I’m a rookie futures trader. My goal for now and for the next year is simply survival. As a rookie trader, I’ve made my share of mistakes. On Friday I made one major mistake that cost me in both $$ and emotion.
As a rookie, I trade one contract at a time and expect to be trading one contract at a time for at least the next year. I started with the e-mini S&P but have moved to the e-mini Dow, or YM.
By the opening bell on Friday, I had already made four trades, one winner, two losers, and one winner, which brought me back to par. My stops were getting hit and taking me out with minor losses so when my upside target was hit on the fourth trade, I got back to break even. This was a lot of trading for me because I usually only do 2-3 trades per day. At 9:34 I entered long one contract of the YM but I decided not to put in a stop because my stops were getting hit so quickly in the pre-market session and I wanted to give the trade some time to work things out. This was a major mistake. As the market dropped, I waited for a bounce that never happened. I then did what a lot of rookies do and that is that I added another contract to average down because I was certain the market would bounce. Of course, that was a strategy that was destined to fail, and it did. By the time I accepted the fact that there would be no bounce, I was down considerably and in order to clear my head I sold and took the loss. At that point I upped the number of contracts to four and entered short the market. I rode that position down for several ticks and then cashed out. I was still down on the day so I waited, entered short four contracts again, rode that down, and then cashed out. By this time I was down $5 on the day. I decided that I should call it quits, but then I saw a long opportunity, entered with one contract, and was stopped out almost immediately. I decided to once again enter short and did so with one contract and when I exited that position at 3:24pm, I was up $5 on the day. I stopped at that point.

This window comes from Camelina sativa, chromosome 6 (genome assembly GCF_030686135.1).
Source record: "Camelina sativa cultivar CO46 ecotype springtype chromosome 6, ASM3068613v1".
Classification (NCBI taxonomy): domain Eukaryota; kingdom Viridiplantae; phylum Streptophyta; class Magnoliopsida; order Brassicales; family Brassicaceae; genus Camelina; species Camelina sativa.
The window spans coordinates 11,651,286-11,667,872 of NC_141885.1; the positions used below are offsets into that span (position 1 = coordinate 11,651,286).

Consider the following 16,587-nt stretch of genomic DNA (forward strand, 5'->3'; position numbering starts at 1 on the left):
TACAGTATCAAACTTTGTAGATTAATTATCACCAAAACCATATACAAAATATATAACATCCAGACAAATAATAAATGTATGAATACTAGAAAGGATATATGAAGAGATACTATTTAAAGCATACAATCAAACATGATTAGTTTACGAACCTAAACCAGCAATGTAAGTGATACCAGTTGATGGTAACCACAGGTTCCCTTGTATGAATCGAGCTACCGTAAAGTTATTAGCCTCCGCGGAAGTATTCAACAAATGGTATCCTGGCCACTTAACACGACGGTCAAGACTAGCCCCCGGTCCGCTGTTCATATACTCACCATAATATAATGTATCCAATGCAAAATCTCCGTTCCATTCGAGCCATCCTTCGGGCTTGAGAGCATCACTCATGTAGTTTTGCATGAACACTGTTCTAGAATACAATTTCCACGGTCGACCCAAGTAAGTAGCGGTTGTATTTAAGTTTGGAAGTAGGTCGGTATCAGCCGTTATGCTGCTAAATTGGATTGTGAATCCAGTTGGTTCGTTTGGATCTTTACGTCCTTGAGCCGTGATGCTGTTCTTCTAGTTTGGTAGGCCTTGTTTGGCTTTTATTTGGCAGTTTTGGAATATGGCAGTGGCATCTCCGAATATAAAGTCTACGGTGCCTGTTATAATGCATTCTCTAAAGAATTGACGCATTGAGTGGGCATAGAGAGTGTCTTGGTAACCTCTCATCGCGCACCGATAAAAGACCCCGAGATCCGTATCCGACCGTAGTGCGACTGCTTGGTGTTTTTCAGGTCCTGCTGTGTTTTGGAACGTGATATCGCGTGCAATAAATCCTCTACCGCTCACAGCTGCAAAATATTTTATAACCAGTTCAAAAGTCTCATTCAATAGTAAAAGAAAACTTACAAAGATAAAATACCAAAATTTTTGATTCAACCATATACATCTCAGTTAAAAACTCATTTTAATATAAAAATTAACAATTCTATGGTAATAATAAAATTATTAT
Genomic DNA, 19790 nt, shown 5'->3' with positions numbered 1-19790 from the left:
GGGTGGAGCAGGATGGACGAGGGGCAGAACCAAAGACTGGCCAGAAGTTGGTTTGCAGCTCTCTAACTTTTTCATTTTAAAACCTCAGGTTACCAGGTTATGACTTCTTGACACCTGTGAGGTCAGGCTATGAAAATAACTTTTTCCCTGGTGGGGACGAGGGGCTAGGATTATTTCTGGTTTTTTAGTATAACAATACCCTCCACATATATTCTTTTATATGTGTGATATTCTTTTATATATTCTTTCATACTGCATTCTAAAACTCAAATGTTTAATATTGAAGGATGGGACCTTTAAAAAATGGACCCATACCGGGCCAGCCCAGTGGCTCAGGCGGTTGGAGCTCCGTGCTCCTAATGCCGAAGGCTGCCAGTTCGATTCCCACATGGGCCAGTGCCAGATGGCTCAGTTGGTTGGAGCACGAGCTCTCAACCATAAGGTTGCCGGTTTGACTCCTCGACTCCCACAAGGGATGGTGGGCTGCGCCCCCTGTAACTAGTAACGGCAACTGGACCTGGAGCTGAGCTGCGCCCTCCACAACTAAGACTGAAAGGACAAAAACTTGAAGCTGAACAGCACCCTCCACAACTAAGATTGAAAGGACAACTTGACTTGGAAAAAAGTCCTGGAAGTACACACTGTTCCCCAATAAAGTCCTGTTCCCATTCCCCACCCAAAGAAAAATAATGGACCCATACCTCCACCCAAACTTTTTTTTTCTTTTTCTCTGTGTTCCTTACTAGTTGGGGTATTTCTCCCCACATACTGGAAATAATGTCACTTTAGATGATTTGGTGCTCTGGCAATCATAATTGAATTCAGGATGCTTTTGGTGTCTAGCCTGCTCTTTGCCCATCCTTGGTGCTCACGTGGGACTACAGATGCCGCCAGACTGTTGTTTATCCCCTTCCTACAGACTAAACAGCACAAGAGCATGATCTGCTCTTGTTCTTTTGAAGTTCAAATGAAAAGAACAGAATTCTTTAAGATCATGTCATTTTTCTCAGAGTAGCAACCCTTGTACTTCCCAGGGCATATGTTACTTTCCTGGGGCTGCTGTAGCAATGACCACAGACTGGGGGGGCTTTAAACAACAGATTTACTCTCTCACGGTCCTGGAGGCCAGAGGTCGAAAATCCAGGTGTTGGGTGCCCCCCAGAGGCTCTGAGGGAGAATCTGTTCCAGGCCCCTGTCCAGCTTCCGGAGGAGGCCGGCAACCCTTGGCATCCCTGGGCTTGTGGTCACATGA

What I did on Friday is something I never want to do again. I put huge amounts of money at risk and could have easily blown up my account had the market rallied while I was short. Market internals and price action indicated that being short was the best option, but the mad men at the helm could have come in at any time and rallied the market 50-60pts, or more, and the losses I experienced early in the day would have been magnified. I’m not going to say that I was stupid because that doesn’t help, but I definitely was not smart. Yes, I managed to salvage the day but it came at a high emotional price and could have easily gone against me in a big way. The moral of this story is that trading futures without a stop is just asking for trouble. I was lucky and what worked this past Friday will probably never work again. When the futures go live Sunday night, if I trade I’ll do so with one contract using a protective stop.
As illustrated above, trading futures is extremely dangerous and my account is merely for educational purposes. I am not in any way trying to encourage anyone at any time to enter the futures markets. In fact and after what happened this past Friday, I’m questioning whether I ought to be trading futures and may go back on simulated trading for a week or two.
And now for something completely different.